After that, each of the founders will continue to hold 3,000,000 shares- but they will no longer represent 33% of the company since the company now has 11,250,000 issued shares of stock.

The 3,000,000 shares each founder owns now represent about 26.6% of the company. The number of shares is the same; what changes is the percentage of equity they represent.

So once gain, pre-money valuation + investment = post-money valuation.

If you don't want to crack your head at this, our financial model has a little funding estimation tool you can use to get this calculated. You can download it for free.

Startup Business Valuation

In that particular example, we used a business valuation that was based on some tangible data: revenue, assets, growth.

On early and seed-stage startups, though, valuations can't be calculated based on anything, so the whole investment and shares exchange becomes a negotiation game. That's why you essentially see a large range of valuations that may sound unjustified.

In the end, the valuation is simply a reflection of how excited investors are about the company, how much capital the company needs, and how much upside they expect.

If many investors want to come in, or if the company is in a very hot space, founders might literally get competing term sheets between different investors, pick the best business valuation, or use the other term sheets to negotiate up.

Clubhouse reportedly raised a Series C round on a $4B valuation. Pre-revenue. Their founders must be good at this.

When an investor considers what stake in the company they expect, in exchange for the risk they are taking, they are asking themselves what will eventually happen with the company.

If this is a company that could become a unicorn and go public, then investors might consider a smaller stake because the upside is still huge.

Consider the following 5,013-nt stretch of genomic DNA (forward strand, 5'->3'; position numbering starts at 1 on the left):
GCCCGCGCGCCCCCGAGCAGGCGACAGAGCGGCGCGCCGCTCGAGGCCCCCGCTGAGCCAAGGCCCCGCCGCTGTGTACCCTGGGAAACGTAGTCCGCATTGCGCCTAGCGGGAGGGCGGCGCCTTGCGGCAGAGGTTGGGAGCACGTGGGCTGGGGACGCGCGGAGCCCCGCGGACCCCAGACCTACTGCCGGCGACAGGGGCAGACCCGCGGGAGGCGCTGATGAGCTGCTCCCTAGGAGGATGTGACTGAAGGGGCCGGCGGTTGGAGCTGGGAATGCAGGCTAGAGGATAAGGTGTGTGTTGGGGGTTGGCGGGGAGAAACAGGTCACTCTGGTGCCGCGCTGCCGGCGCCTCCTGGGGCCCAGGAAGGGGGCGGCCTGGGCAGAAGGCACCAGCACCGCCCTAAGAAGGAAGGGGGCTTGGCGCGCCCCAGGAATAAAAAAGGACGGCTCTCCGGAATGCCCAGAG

If on the other end, the expectation is that the company gets acquired for under $200M, then investors need to be much more careful about these valuations. I had a chat with Paul Silva the other day on how they value their investments at his Angel Group.

Either way, it's a negotiation on upside vs. risk, just like the odds on your favorite gambling website.

Traditionally, a seed round will be in the range of $500K to $2M and should translate into a 10-20% stake in the business.

Let's translate those ranges into pre-money and post-money valuations.

In the lower range, $500K for 20% of the business would mean that the entire company was valued at $2,000,000 pre-money. Post-money, it's $2.5M, where $500K represents 20%.

On the higher range, $2M for 10% of the business would mean that the company was valued at $18,000,000 pre-money. Post-money, it's $20,000,000- where $2M represents 10%.

As far as I've seen, investors will use either term on a term sheet, and you just have to be careful and understand what this means.

On the $500K investment example- we saw a $2M pre-money valuation translated into a 20% stake. If we use $2M as the post-money valuation, then the stake becomes 25% instead.

Share price

The share price is not particularly relevant at this stage- but as a reference, the share price is calculated on the pre-money valuation.

Let's go back to the Slidebean example.

Again, 9,000,000 shares for the founders, $250,000 investment, and 2,250,000 shares were issued to the investors for a 20% stake in the business.

The share price for this company is estimated using the pre-money business valuation, which was $1,000,000. It's $1,000,000 divided by 9,000,000 shares, for an effective $0.11 price per share.

The investors bought 2,250,000 that were issued for them. So we can also confirm that $250K divided by 2,250,000 holds up the same $0.11 price per share.

Share price becomes relevant when the company gets acquired or when you are issuing stock options for your employees.

Other investment mechanisms

Valuing a company with no revenue can be too arbitrary, so other approaches to raising money, such as convertible notes and SAFEs have been invented. We have some content around it.

On convertible notes:

Also, we did a 4-episode series on a startup story- from inception to exit- including examples like a founder leaving to multiple rounds of funding. Check it here

Caya
CEO at Slidebean/FounderHub. TEDx Speaker. 500 Startups Alum. 40-under-40.